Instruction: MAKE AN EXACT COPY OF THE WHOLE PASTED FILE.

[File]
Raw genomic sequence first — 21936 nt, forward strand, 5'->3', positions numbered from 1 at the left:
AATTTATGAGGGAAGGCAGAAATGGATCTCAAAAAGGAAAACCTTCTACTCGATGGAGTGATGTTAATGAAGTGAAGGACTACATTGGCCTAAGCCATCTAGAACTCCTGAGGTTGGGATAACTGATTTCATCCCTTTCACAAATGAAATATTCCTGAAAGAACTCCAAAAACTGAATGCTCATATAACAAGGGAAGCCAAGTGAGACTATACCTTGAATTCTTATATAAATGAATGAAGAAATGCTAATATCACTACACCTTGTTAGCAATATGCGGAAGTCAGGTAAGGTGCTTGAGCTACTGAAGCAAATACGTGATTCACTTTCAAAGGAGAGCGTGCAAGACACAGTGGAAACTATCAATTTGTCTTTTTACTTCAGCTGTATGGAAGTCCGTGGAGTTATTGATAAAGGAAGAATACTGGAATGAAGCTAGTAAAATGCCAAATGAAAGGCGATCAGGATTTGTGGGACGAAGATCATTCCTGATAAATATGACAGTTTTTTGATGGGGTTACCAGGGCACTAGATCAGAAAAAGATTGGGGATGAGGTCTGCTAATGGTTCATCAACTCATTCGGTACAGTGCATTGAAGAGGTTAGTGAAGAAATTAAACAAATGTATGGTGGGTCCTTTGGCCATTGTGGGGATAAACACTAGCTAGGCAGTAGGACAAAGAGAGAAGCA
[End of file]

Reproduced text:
Raw genomic sequence first — 21936 nt, forward strand, 5'->3', positions numbered from 1 at the left:
AATTTATGAGGGAAGGCAGAAATGGATCTCAAAAAGGAAAACCTTCTACTCGATGGAGTGATGTTAATGAAGTGAAGGACTACATTGGCCTAAGCCATCTAGAACTCCTGAGGTTGGGATAACTGATTTCATCCCTTTCACAAATGAAATATTCCTGAAAGAACTCCAAAAACTGAATGCTCATATAACAAGGGAAGCCAAGTGAGACTATACCTTGAATTCTTATATAAATGAATGAAGAAATGCTAATATCACTACACCTTGTTAGCAATATGCGGAAGTCAGGTAAGGTGCTTGAGCTACTGAAGCAAATACGTGATTCACTTTCAAAGGAGAGCGTGCAAGACACAGTGGAAACTATCAATTTGTCTTTTTACTTCAGCTGTATGGAAGTCCGTGGAGTTATTGATAAAGGAAGAATACTGGAATGAAGCTAGTAAAATGCCAAATGAAAGGCGATCAGGATTTGTGGGACGAAGATCATTCCTGATAAATATGACAGTTTTTTGATGGGGTTACCAGGGCACTAGATCAGAAAAAGATTGGGGATGAGGTCTGCTAATGGTTCATCAACTCATTCGGTACAGTGCATTGAAGAGGTTAGTGAAGAAATTAAACAAATGTATGGTGGGTCCTTTGGCCATTGTGGGGATAAACACTAGCTAGGCAGTAGGACAAAGAGAGAAGCA